4 thoughts on “Kevin Scott’s The Stream in Las Vegas, Nevada; Are these Legitimate Reasons to Give Money to a Church?

  1. This post is one I am in full agreement with…I had some great financial years (hard to duplicate now but what the heck) in my late 30’s-mid 40’s. I recall some months giving substantial monies not even thinking of a tithe…but just because I felt so enriched, blessed, and just wanted to give give give. I recall one point in time I had this number, $77,000 (the ole number 7), and wanted to support an organization (Christian) so after some minor due diligence I wrote them a check. The president of the organization even flew into town to get the check personally. I lost my business 2 weeks later, all cash flow ended and other than being debt free and having savings, my world changed. But here is the point…now with the internet we have Guidestar and others that allow us to view 990’s of non-profit organizations and can see the enormous compensation packages most pay. Yet…the church’s hide everything. This alone has jaded me somewhat. We give money blindly, joyfully, and are told to trust those whom lord over us,…and fail to be good stewards by failing to hold those in the church accountable. Quite disconcerting. It will remain one of those issues that I will struggle with until my dying day. No anger, nor ongoing turmoil, just disappointment, that’s all. Good work David…hope we can cross paths again this Fall.

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  2. You are not alone in having misgivings (sorry about the pun!) about tithing.

    I find evangelicals are quick to criticise the Catholics for a special, robed priesthood and altars, as these concepts are OT, but then go and put NT believers back under the OT law when it comes to tithing. If they were consistent, what you grow in your garden should be tithed, and a tithe in the form of money rather than produce should have 20% added!

    We are not under the Law of Moses. That’s it. No compulsory tithing under the NT.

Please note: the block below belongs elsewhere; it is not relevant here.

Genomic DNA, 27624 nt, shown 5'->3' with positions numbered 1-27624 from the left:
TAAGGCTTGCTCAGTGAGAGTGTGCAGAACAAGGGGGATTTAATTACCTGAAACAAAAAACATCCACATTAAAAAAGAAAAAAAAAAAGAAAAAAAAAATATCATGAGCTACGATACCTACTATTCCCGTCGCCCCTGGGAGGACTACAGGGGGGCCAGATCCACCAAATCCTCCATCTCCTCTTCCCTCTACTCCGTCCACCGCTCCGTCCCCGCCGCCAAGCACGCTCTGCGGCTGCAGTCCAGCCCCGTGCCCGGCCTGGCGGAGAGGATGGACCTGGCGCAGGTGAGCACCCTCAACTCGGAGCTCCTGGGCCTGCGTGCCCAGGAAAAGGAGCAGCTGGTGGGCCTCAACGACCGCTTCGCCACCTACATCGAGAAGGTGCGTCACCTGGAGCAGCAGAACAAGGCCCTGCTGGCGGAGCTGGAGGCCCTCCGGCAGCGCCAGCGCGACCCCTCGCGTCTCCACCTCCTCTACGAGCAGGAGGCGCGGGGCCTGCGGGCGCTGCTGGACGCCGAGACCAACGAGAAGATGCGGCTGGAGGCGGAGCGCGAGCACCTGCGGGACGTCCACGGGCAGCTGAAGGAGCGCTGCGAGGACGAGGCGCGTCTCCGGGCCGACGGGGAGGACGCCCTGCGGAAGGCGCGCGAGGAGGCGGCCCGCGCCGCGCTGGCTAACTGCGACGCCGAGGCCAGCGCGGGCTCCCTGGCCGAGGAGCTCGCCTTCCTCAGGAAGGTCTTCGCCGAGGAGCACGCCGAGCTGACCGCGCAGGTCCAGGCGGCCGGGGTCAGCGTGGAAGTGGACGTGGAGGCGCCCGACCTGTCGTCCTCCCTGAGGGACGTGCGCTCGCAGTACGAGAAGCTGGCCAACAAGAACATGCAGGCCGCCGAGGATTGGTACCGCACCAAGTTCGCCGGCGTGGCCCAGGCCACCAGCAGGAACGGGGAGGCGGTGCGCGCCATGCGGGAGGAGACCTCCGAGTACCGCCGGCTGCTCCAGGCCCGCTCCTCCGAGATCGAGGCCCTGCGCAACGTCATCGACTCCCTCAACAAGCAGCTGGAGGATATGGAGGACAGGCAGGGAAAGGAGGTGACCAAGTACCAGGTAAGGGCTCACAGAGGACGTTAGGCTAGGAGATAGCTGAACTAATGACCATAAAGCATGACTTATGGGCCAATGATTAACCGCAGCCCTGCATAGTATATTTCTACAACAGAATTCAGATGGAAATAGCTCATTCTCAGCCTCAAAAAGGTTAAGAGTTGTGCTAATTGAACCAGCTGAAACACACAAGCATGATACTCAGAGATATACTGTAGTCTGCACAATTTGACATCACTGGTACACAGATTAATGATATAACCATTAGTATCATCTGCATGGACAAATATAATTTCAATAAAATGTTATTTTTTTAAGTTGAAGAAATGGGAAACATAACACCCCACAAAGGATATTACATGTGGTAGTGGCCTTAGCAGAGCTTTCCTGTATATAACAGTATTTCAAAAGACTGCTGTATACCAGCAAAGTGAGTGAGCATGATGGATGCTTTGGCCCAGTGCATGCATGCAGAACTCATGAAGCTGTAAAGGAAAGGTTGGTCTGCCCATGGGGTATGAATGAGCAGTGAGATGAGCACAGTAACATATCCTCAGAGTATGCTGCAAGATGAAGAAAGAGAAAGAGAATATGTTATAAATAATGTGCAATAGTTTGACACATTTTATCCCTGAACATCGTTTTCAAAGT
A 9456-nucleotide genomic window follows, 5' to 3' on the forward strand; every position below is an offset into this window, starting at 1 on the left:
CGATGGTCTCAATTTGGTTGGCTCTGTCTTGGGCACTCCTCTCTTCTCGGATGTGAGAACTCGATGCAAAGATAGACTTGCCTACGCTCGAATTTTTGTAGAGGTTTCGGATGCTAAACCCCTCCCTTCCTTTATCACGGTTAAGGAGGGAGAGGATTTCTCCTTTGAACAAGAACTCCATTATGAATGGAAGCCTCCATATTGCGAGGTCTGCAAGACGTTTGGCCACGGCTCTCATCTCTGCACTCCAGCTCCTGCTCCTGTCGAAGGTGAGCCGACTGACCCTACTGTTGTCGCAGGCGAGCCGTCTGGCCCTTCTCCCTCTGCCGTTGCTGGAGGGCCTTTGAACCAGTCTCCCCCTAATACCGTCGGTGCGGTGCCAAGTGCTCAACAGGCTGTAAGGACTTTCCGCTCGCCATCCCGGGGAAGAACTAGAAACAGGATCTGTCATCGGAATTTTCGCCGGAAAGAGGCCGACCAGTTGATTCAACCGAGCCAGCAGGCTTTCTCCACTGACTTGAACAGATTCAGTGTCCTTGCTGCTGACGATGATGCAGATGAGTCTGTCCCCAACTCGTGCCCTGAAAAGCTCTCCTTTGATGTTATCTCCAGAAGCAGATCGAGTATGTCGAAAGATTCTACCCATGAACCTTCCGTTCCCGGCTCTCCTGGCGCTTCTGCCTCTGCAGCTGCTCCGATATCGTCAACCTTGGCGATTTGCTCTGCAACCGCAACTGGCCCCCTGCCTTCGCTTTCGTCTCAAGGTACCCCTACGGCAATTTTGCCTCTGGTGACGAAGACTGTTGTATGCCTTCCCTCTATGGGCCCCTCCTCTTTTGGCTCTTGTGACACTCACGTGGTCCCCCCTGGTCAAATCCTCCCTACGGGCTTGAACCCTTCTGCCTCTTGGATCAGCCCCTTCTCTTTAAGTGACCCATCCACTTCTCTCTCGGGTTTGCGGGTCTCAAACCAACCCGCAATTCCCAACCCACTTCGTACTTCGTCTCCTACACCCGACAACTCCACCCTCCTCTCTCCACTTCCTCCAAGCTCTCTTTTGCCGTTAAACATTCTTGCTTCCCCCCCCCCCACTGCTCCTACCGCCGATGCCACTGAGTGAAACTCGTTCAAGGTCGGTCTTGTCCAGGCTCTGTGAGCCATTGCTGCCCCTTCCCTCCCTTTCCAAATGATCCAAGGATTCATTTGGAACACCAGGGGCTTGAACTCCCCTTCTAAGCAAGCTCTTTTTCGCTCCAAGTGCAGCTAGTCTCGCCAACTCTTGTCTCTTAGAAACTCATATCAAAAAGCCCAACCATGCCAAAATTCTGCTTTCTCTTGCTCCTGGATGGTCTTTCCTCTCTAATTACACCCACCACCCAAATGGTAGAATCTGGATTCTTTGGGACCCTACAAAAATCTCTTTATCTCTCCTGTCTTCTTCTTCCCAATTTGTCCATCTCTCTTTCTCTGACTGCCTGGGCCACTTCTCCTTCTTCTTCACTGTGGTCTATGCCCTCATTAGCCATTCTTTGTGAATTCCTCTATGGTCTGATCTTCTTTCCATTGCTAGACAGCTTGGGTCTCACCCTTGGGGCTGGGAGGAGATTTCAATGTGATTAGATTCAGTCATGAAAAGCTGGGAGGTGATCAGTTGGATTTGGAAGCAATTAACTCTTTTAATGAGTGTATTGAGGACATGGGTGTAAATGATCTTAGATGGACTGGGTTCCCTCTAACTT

Some of the purpose of the OT tithes are now met in the form of social security payments and tax that is used to provide for the poor by the state.

    You can sum up the NT on this subject in one sentence (reading the whole chapter for context): Each one must do as he has made up his mind, not reluctantly or under compulsion, for God loves a cheerful giver. 2 Cor 9.

    This one verse rules out the manipulation and emotional appeals for more money that does occur from time to time.

    I fear tithing in practice can mean the fulltime pastor(s) of a church can be guaranteed a good income and unwarranted job security. In some cases where the church if fairly large, they may even end up becoming rich. Now I don’t think they should live in poverty as though this were a virtue, but they are not doing a ‘job’, they have more of a calling. Something is wrong when a pastor is very obviously better off than many of his church members.

    I do think regular giving to a local church is right, but whatever came of the idea of also giving to needs as and when you come across them? You receive (you believe) a word of knowledge from the Spirit to ‘bless’ someone with some money, and later you discover they needed it to pay the outstanding electricity bill or whatever. It can be quite exciting when that sort of thing happens!

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    • You provided some good points and I am in much agreement with you. I may add that when I gave so much to a local church I was inhibited from giving elsewhere. Now that has changed and I find I have more to give “to needs as and when you come across them”.